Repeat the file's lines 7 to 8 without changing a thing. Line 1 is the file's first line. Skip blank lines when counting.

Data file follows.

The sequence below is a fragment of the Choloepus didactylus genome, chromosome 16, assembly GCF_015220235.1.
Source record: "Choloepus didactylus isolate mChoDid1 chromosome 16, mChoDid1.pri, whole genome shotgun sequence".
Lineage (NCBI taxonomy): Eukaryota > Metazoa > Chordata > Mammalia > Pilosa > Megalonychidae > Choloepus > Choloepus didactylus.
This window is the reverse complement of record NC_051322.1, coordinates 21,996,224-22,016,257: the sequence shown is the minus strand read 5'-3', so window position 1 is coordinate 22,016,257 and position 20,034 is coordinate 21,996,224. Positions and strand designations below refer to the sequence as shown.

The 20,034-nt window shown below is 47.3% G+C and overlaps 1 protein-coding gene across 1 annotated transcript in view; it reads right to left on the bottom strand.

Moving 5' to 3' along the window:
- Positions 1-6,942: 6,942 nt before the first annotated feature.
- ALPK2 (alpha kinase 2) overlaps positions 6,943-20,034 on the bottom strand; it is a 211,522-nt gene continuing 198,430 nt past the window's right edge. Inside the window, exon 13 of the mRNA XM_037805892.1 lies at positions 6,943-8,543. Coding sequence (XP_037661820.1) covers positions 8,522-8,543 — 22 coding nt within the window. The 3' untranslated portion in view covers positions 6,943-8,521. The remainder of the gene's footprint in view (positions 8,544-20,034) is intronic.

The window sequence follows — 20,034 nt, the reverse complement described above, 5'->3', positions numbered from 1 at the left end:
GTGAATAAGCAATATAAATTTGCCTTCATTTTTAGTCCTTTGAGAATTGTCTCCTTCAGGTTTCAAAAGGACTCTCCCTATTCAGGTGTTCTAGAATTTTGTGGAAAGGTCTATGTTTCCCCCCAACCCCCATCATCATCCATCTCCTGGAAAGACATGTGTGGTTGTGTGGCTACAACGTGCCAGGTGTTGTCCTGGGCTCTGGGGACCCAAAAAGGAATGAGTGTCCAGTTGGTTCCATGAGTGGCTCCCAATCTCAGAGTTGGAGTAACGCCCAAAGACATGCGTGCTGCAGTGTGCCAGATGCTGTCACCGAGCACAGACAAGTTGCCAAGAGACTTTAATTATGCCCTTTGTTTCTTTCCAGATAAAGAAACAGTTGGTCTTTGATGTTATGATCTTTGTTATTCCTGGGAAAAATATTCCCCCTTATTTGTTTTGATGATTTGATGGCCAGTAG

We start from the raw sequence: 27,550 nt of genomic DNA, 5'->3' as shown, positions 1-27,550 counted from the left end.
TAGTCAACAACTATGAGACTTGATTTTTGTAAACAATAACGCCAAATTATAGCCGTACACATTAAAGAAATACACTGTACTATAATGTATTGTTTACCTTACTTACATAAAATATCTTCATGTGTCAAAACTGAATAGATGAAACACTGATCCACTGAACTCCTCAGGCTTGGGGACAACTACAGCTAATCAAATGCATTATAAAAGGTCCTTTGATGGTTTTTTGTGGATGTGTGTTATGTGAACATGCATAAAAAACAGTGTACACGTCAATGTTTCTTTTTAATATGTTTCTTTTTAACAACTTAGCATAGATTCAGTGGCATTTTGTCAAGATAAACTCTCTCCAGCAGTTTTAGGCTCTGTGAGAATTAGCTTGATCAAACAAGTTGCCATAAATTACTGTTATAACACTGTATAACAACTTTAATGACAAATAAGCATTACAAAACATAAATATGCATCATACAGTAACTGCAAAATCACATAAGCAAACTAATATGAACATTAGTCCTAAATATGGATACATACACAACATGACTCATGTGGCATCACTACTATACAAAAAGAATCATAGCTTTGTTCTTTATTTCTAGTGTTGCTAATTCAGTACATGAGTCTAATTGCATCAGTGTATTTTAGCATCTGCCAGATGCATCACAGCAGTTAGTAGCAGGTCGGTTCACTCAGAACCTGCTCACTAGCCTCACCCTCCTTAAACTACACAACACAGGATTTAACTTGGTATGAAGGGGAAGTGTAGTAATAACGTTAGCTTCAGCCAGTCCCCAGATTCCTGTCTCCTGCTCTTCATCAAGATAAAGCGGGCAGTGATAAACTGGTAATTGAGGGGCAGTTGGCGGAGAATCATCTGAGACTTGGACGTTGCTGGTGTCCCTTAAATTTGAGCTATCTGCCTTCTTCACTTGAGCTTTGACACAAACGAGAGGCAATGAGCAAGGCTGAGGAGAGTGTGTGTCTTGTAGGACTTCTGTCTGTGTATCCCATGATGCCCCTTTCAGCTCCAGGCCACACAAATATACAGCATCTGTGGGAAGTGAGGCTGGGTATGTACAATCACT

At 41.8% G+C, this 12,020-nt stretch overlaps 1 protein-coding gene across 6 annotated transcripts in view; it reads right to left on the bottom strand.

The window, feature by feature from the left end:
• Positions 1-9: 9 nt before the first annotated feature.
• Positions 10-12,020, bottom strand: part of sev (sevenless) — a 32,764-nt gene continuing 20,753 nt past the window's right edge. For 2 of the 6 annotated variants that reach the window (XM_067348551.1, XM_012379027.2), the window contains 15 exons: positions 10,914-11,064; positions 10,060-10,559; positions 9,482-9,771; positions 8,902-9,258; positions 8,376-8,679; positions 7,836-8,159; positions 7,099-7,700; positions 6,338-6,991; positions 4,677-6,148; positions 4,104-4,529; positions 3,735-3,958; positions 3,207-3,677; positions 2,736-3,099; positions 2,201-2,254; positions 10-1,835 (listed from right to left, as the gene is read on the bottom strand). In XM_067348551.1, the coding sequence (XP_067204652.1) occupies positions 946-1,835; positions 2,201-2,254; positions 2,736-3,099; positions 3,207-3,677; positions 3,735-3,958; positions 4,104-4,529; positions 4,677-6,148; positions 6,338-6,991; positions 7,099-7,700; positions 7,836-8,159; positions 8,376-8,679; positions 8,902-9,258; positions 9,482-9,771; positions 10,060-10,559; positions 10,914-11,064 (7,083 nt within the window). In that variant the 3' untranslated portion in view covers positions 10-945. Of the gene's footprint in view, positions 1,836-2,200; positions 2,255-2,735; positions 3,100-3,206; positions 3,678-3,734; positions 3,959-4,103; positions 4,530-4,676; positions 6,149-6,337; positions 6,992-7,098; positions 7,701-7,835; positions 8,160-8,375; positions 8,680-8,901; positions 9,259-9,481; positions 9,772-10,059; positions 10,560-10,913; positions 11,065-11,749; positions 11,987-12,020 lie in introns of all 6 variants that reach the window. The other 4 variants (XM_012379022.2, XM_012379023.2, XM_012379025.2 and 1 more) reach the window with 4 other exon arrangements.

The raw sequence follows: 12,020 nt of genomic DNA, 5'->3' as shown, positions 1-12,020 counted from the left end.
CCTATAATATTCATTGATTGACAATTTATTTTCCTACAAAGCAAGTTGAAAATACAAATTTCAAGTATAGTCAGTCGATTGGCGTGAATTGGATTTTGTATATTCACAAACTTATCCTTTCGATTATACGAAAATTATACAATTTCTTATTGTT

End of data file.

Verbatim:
- Positions 1-6,942: 6,942 nt before the first annotated feature.
- ALPK2 (alpha kinase 2) overlaps positions 6,943-20,034 on the bottom strand; it is a 211,522-nt gene continuing 198,430 nt past the window's right edge. Inside the window, exon 13 of the mRNA XM_037805892.1 lies at positions 6,943-8,543. Coding sequence (XP_037661820.1) covers positions 8,522-8,543 — 22 coding nt within the window. The 3' untranslated portion in view covers positions 6,943-8,521. The remainder of the gene's footprint in view (positions 8,544-20,034) is intronic.